In 1476 printers Johann de Colonia and Johannes Manthen of Venice issued Aristotle's De animalibus, translated from the Greek by Greek humanist Theodorus Gaza (Greek: Θεόδωρος Γαζής, Theodoros Gazis), and edited by Ludovicus Podocatharus, perhaps with expenses born by Podocatharus. Aristotle was the first scientist to gather empirical evidence about the biological world through observation. The printed edition, which contained his De historia animalium (descriptive zoology), De partibus animalium (animal physiology), and De generatione animalium (embryology), was the first printed compilation of works relating to biology. The Historia's "comprehensiveness and acumen made it the outstanding descriptive zoology of ancient times. . . . It outlasted the work of such later encyclopedic compilers as Pliny, and combined with Aristotle's other zoological works it became-- through the Arabic version translated into Latin by Michael Scot-- the major ingredient in Albertus Magnus' De animalibus, which dominated the field until the sixteenth century" (Dictionary of Scientific Biography). Joseph Needham (p. 39) called De generatione animalium "the first great compendium of embryology ever written"; it contained Aristotle's studies of the chick in embryo, and introduced his hypothesis that embryos were produced by the working of the male dynamic element (semen) upon the female plastic element (menstrual blood), to which the semen gave form. Book II presented Aristotle's embryological classification of animals and a discussion of the question of epigenesis versus preformation-- an antithesis that Aristotle was the first to perceive, and which was to define the subsequent history of embryology.
On June 8, 2016 Bonham's in New York auctioned a remarkable copy of this work printed on vellum. Rebecca Rego Barry published an excellent account of it in TheGuardian.com on May 11, 2016, from which I quote:
"The rediscovery of a 15th-century illuminated edition of Aristotle’s De animalibus (On Animals) in Tennessee late last year was 'pretty incredible', said Christina Geiger, director of fine books and manuscripts at Bonhams auction house in New York. Not only is the book an 'incunable' – printed before 1501, when the ink was still wet on moveable type – but this deluxe copy was printed on vellum, or animal skin. Only one other copy [printed on vellum] exists and it belongs to the Bibliothèque Nationale in Paris....
"An invitation from Pope Nicholas V prompted a new Latin translation of the book by Greek scholar and refugee Theodore Gaza, printed in Venice by John of Cologne and John Manthen in 1476. The auctioneers believe that Gaspare da Padova is the artist responsible for the volume’s decorative initials and borders painted in gold and various colors. A handful of special vellum copies were probably produced for sponsors. Only one was thought to have survived before this recent finding.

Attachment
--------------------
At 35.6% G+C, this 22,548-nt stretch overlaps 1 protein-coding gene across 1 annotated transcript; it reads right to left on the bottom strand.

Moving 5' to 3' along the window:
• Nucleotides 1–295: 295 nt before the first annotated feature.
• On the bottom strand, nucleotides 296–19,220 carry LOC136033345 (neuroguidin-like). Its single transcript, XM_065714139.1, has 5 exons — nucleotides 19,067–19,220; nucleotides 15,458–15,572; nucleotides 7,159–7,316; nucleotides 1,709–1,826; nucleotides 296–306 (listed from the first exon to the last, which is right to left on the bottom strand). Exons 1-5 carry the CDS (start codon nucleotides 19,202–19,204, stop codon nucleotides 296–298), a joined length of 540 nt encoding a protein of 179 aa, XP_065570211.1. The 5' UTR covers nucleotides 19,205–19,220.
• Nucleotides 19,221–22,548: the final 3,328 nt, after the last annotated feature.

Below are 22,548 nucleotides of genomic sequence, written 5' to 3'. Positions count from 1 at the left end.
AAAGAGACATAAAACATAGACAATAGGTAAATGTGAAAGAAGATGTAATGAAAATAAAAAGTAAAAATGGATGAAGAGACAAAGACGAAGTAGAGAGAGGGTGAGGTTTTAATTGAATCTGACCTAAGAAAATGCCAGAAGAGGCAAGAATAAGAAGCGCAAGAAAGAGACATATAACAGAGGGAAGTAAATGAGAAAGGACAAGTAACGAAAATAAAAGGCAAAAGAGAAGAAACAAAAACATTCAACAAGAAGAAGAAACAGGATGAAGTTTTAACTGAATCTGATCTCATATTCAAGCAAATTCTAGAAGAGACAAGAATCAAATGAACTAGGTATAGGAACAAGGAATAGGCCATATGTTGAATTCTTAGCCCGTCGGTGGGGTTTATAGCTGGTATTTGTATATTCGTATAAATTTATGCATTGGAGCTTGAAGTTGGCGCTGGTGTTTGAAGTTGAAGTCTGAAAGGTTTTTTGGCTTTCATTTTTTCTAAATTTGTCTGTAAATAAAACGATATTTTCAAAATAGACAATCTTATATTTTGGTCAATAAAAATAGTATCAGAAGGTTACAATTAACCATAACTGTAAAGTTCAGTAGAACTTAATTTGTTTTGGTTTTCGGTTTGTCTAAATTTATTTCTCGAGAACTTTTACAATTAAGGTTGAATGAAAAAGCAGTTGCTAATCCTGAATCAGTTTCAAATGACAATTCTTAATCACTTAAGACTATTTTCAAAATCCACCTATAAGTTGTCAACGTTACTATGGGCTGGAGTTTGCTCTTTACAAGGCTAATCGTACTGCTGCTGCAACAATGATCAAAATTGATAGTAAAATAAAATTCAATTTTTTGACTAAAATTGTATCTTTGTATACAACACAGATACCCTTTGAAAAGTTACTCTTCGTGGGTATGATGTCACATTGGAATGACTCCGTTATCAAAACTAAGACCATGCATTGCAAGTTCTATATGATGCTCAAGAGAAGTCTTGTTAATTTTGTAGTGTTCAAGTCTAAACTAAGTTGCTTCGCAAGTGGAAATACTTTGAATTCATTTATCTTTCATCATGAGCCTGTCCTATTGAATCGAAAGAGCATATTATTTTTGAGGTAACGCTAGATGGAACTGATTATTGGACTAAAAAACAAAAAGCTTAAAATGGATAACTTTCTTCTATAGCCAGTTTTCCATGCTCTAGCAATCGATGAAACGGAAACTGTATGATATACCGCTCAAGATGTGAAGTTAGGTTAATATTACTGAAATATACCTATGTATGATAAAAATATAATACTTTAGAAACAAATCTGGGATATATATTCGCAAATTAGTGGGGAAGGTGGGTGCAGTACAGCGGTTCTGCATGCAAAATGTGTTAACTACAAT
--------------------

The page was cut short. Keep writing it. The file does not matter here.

"Bonhams will offer the Renaissance-era rarity at auction in New York on 8 June. It is estimated to fetch $300,000 to $500,000. [The actual price realized was $941,000 including premium.]
"The book last surfaced at auction on 5 March 1891, when American publisher and book collector William Evarts Benjamin purchased it for $850. 'We don’t know if he sold it or kept it,' said Geiger. 'We checked all of his catalogues over at the Grolier Club and we checked his archives at Columbia and couldn’t find a reference to it. But he’s listed as the buyer in 1891, and then it just fell off the map completely.'
“ 'Part of what’s interesting for me is that if that sale in 1891 had been just a few years later, [De animalibus] probably would have been bought by Huntington or Morgan or one of the great collectors of incunables in America, but it was just a little bit too early.'
"Geiger’s research turned up a long line of distinguished ownership before that 1891 sale, beginning with Luigi Serra, fourth Duke of Cassano (1747-1825). It then moved through the hands of bookseller James Edwards to Sir Mark Masterman-Sykes, the famed nineteenth-century book collector, who had it re-bound in red morocco gilt. His coat of arms still embellishes the binding.
"It was while De animalibus was in Sir Mark’s collection that the well-known English bibliophile TF Dibdin had the opportunity to see it. He recorded his impression in his Bibliographical Decameron (1817): 'Yet how can I omit to mention, with the distinction which it merits, the very beautiful, if not matchless, copy of Theodore Gaza’s Latin version of Aristotle upon Animals, of the date of 1476, in folio, UPON VELLUM, from the press of John of Cologne – of which my friend Sir MM Sykes is the fortunate possessor?! If my memory be not treacherous, this is the most exquisite specimen of an early Venetian vellum book that I have ever seen.'
"Geiger said: 'This is that very copy, almost exactly 200 years later.You could probably go back and find out when he was at Sykes’ home. I haven’t gone back that deep, but [Dibdin’s] book was published in 1817, so here we are in 2016 and [De animalibus] is in the same condition. That’s the other thing. For a book that fell through the cracks, it didn’t get run over. It’s just in beautiful condition.'
"Other 19th-century owners of the volume include English publisher and bookseller William Pickering, Sir John Hayford Thorold, bookseller and collector Bernard Quaritch, and American railway tycoon and banker Brayton Ives."
J. Norman (ed.), HistoryofMedicine.com Nos. 274; 275; 462. Needham, History of Embryology 37-43. Hook & Norman, The Haskell F. Norman Library of Science and Medicine (1991) No. 69. ISTC No.: ia00973000. In November 2013 a digital facsimile of a copy on paper was available from the Bayerische Staatsbibliothek at this link.
(This entry was last revised on 05-13-2016.)